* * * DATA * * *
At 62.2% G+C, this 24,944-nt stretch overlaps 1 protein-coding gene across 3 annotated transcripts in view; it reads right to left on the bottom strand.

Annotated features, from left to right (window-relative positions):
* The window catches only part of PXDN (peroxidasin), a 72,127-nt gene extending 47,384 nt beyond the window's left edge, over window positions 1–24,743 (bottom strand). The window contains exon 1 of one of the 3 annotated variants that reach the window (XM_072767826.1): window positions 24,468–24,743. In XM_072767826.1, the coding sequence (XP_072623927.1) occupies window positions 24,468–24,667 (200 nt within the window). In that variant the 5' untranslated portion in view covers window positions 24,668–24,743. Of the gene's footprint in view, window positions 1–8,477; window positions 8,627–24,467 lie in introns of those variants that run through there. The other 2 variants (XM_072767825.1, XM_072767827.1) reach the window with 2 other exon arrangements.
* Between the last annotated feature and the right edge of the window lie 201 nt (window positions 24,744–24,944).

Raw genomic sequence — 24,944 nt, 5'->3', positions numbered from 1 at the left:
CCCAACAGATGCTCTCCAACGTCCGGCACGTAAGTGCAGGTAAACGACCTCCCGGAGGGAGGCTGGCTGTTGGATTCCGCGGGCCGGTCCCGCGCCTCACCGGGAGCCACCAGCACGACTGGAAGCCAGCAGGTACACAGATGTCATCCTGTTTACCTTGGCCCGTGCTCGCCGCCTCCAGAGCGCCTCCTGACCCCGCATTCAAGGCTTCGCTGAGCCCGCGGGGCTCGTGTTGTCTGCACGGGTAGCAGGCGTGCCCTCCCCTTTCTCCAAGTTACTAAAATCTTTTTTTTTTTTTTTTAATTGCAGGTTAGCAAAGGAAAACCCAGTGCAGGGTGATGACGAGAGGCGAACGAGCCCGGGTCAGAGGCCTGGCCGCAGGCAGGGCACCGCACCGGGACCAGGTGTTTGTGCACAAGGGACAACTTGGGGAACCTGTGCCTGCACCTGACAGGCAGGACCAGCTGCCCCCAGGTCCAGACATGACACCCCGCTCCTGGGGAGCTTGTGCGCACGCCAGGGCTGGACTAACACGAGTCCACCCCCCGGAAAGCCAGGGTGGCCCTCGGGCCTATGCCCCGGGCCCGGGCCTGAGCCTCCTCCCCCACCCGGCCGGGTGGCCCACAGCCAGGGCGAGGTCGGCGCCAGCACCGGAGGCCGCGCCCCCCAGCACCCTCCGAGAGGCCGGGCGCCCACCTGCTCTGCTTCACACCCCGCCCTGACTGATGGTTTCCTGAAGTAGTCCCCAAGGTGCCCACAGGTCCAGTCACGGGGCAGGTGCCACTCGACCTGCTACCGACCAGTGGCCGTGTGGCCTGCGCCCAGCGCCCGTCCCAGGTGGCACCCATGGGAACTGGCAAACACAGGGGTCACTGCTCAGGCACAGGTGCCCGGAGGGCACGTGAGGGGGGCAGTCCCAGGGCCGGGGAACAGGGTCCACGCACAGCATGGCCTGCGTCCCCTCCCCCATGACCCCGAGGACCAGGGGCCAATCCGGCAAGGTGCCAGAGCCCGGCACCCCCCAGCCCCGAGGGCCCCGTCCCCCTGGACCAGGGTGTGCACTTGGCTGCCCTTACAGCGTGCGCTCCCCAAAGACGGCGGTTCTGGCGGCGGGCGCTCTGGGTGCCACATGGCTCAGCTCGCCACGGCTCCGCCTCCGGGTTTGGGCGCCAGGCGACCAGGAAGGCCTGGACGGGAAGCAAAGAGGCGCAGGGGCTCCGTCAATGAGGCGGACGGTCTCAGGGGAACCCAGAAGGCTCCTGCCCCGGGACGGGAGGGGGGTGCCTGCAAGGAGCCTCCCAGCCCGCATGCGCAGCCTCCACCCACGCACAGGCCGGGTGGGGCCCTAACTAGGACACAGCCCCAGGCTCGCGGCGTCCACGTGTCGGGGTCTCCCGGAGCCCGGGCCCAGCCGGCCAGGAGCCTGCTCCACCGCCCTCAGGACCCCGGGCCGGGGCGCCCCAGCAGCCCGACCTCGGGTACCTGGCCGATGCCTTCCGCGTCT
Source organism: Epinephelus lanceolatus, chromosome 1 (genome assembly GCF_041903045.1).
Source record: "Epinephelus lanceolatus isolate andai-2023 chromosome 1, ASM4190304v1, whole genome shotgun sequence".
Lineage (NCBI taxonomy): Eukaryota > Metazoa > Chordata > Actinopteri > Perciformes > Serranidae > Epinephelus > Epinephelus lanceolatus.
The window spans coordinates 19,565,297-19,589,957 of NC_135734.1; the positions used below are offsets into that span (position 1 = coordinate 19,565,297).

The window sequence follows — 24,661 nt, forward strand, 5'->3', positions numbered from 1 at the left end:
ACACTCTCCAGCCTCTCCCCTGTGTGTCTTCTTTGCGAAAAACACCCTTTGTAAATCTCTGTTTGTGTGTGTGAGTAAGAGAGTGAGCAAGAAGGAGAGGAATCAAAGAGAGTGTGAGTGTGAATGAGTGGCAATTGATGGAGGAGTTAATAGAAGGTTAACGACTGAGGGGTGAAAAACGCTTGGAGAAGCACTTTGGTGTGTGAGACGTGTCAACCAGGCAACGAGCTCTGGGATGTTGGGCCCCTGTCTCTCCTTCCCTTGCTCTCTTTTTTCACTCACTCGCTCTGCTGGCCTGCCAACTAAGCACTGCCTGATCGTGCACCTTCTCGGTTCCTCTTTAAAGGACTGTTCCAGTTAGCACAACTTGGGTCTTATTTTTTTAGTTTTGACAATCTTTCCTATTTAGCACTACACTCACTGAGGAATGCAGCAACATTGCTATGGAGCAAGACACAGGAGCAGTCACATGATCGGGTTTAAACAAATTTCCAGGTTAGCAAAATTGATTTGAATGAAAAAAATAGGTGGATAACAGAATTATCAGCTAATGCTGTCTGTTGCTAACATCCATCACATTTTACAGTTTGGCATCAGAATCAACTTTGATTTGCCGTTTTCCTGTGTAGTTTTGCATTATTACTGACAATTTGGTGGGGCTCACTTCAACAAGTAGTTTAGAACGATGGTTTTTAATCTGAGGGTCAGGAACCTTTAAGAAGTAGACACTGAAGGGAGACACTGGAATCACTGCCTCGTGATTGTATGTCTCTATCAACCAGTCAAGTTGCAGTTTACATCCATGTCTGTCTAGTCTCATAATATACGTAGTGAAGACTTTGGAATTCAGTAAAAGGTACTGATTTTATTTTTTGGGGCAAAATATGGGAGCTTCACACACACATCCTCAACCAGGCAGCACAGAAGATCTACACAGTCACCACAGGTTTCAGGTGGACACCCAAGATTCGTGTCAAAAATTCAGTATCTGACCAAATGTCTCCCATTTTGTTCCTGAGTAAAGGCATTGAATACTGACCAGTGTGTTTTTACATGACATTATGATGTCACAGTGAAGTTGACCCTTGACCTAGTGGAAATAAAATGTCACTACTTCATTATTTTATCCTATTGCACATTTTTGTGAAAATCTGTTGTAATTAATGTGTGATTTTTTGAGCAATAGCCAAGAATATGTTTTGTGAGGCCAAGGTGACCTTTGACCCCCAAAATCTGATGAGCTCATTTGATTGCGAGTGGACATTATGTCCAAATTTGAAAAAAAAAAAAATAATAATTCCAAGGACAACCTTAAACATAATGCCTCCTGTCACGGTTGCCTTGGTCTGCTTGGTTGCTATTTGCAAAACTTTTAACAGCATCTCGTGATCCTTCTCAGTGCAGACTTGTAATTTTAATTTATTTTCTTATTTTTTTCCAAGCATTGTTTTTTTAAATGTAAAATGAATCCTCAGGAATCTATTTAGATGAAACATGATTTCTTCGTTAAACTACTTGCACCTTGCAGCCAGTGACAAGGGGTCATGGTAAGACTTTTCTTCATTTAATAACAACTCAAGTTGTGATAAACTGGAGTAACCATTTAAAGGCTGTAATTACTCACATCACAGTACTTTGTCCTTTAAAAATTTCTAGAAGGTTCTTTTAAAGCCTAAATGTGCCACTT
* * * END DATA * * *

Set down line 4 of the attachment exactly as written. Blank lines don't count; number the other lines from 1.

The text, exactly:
* Between the last annotated feature and the right edge of the window lie 201 nt (window positions 24,744–24,944).